Zen Pinball 2 has been good to us at Gaming Illustrated in the past, with their Plants Vs. Zombies table that showed us bright colors, cutesy graphics, and a constant influx of the ravening dead. Zen Studios, makers of Zen Pinball and Zen Pinball 2, have released a new table: Marvel Civil War, based off the faction-shattering, friendship-crushing Marvel Comics plotline. The Marvel Civil War table is available now for XBOX 360, PS3, PS Vita, Apple OS, MacOS, and on the Google Play app store. It’s basically a DLC add on for the Zen Pinball 2 game, and can be grabbed for around $2.99 to $3.99, depending on platform.
We were given the PS3/PS Vita version for review, which are compatible with each other, allowing you to transfer high scores and play the same tables purchased on either. If you missed it be sure to check out our original review of Zen Pinball 2.
Needless to say, you probably know how pinball works. This eternal game of gravity was one of the first attractions in arcades of old, and still serves a niche market of nostalgic players who would eschew plot and jiggle physics and go right to grabbing as many points as humanly possible.
Zen Pinball 2 handles well, and Marvel Civil War is no exception. The ball is incredibly fast and the flippers are responsive, a must-have for the meth-addict twitch required of you when things start getting crazy. The flippers are operated with the shoulder buttons, and the plunger that starts the game is manipulated with the right analog stick. And that’s. Pretty much. It.
The game follows the events of Marvel’s Civil War, which involved Tony Stark’s future-minded Iron Man and Steve Roger’s flag-waving Captain America, disagreeing publically and violently over whether or not super heroes should have to register with the government (or some kind of body) and take responsibility for the damage they often recklessly cause. Cap came down on the side of freedom, insisting that the people who risk their lives to save the world shouldn’t be treated like criminals. Iron Man, much to the hatred of many-a-fan, came down on the pro-registration side, insisting that Registration was inevitable, and he’d rather the superheroes police themselves than have the government start a witch hunt on all capes.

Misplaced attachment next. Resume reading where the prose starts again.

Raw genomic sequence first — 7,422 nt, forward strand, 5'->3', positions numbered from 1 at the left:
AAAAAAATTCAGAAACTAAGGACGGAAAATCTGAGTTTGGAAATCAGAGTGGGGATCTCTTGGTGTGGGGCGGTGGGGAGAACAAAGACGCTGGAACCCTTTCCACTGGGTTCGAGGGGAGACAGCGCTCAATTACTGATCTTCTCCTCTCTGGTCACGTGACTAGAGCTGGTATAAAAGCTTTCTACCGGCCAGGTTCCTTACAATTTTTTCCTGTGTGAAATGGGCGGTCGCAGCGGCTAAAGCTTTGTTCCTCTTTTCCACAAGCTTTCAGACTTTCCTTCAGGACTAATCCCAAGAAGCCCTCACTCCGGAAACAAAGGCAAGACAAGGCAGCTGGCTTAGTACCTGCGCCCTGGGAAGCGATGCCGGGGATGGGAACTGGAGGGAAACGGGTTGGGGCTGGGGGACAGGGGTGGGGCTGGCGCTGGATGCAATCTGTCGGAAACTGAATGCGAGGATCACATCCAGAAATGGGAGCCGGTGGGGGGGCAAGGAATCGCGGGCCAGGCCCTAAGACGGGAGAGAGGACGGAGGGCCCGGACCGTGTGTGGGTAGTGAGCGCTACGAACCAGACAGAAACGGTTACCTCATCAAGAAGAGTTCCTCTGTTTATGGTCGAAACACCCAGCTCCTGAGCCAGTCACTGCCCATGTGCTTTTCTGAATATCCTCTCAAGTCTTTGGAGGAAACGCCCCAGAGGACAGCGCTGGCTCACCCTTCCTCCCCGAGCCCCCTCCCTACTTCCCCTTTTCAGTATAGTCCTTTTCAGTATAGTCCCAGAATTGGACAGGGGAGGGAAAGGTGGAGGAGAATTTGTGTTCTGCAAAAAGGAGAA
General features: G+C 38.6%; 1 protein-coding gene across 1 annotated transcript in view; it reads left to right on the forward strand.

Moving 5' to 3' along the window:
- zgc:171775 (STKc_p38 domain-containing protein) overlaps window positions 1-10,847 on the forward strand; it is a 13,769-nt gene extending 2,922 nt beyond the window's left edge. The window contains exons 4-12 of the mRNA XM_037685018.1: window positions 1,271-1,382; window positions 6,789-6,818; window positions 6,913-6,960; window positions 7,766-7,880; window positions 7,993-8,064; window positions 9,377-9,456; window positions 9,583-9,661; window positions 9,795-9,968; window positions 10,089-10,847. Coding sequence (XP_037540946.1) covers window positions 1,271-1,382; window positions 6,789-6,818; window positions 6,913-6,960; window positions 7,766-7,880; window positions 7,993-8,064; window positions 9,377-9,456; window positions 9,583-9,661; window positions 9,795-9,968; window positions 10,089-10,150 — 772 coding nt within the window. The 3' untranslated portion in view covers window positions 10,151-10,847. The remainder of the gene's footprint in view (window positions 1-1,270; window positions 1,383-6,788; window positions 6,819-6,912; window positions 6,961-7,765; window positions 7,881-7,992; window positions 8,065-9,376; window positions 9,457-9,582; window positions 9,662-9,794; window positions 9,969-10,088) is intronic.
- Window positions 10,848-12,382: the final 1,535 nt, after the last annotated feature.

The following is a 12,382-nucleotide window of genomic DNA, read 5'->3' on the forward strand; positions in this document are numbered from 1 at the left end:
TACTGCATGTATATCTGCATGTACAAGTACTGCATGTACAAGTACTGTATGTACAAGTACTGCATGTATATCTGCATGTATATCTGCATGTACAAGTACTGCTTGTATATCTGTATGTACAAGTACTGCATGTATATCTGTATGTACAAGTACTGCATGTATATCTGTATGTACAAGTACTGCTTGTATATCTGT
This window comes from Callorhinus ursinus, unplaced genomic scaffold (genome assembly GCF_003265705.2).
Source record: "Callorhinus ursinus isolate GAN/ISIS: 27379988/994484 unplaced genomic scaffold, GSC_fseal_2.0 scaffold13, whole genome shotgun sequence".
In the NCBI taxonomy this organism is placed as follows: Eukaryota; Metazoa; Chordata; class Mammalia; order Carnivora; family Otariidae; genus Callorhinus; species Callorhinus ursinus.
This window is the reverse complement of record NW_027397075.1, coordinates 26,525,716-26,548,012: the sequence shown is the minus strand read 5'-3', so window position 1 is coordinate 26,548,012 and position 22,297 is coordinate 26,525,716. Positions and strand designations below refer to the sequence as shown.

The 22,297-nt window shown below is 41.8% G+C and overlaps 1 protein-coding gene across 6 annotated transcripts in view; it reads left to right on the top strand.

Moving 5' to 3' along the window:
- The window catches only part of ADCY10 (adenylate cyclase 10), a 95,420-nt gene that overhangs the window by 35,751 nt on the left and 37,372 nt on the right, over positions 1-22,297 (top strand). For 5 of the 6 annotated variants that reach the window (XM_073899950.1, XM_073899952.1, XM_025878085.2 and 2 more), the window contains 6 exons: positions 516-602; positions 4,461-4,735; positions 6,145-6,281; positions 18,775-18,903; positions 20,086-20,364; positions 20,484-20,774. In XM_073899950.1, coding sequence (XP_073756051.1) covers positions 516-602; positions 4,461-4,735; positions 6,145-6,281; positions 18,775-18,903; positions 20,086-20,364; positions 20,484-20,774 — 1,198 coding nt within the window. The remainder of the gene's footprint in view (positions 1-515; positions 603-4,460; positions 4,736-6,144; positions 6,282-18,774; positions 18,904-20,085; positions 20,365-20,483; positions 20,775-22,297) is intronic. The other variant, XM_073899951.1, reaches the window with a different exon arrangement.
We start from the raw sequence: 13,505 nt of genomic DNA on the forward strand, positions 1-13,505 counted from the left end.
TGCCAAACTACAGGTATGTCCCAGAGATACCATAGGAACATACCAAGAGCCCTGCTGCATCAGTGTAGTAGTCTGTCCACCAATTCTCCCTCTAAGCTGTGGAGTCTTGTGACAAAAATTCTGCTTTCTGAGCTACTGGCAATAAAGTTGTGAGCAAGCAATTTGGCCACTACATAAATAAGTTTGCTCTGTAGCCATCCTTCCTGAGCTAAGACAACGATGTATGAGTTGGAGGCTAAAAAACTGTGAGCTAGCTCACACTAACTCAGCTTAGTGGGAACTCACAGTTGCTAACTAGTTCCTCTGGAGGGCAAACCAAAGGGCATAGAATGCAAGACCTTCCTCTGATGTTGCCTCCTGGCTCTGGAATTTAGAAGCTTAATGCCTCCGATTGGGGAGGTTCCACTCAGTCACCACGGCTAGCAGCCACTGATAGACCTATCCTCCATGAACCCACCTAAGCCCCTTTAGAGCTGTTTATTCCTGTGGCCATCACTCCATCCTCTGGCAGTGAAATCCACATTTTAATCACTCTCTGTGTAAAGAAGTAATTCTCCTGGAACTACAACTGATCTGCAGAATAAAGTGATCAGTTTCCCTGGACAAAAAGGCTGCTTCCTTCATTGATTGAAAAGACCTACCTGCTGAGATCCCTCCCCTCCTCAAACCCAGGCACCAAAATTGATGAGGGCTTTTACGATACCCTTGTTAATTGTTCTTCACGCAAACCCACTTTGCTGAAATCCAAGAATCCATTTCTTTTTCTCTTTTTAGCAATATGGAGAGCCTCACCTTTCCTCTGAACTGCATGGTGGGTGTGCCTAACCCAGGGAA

The plot is complex, involving superheroes and villains falling on both sides of the argument. Families are split apart, old companions become bitter rivals, cats and dogs sleep together, etc. Needless to say, such a story about civil liberties is a weird choice for a pinball table, and Zen Studios pulls it off as best as they can.
A television at the back of the table plays a constant series of news broadcasts, all that take you slowly through the Civil War plotline as you rack up more points. The game starts in Stamford, like the plot of the comic, where a villain (Nitro) and a group of heroes (the New Warriors) get in a cataclysmic fight that demolishes an entire school and the better part of a town, killing thousands.
As the game starts, you pick a side: Pro-Registration (Iron Man), or Anti-Registration (Captain America). As you score points, you dump them into a meter that compares against the other side. The goal of the game is to keep a lead over your opposing force on this meter, and to fill it whenever you can.
There’s also a sort of “scoreboard” of heroes, including Spider-Man, Ms. Marvel, the Vision, and a few other Marvel classics. As the game and the plot progresses, heroes jump back and forth from viewpoint to viewpoint like Mitt Romney and John Kerry had babies with a waffle machine. The idea is to keep as many heroes in your faction as possible.
At times, Captain America and Iron Man will get tired of staring at each other across the glass surface of the table and will start duking it out. They each make a move and the game freezes in a lurid red glow – then you have to smash the pinball down a certain lane to keep the fight going, hopefully in your favor.
There are all kinds of little sequences like this, providing an element of strategy which takes the game beyond simple mindless reflexes. They are fun, and they do break up the standard “flipper the ball and pray to Gandhi it goes somewhere good” method of pinball playing.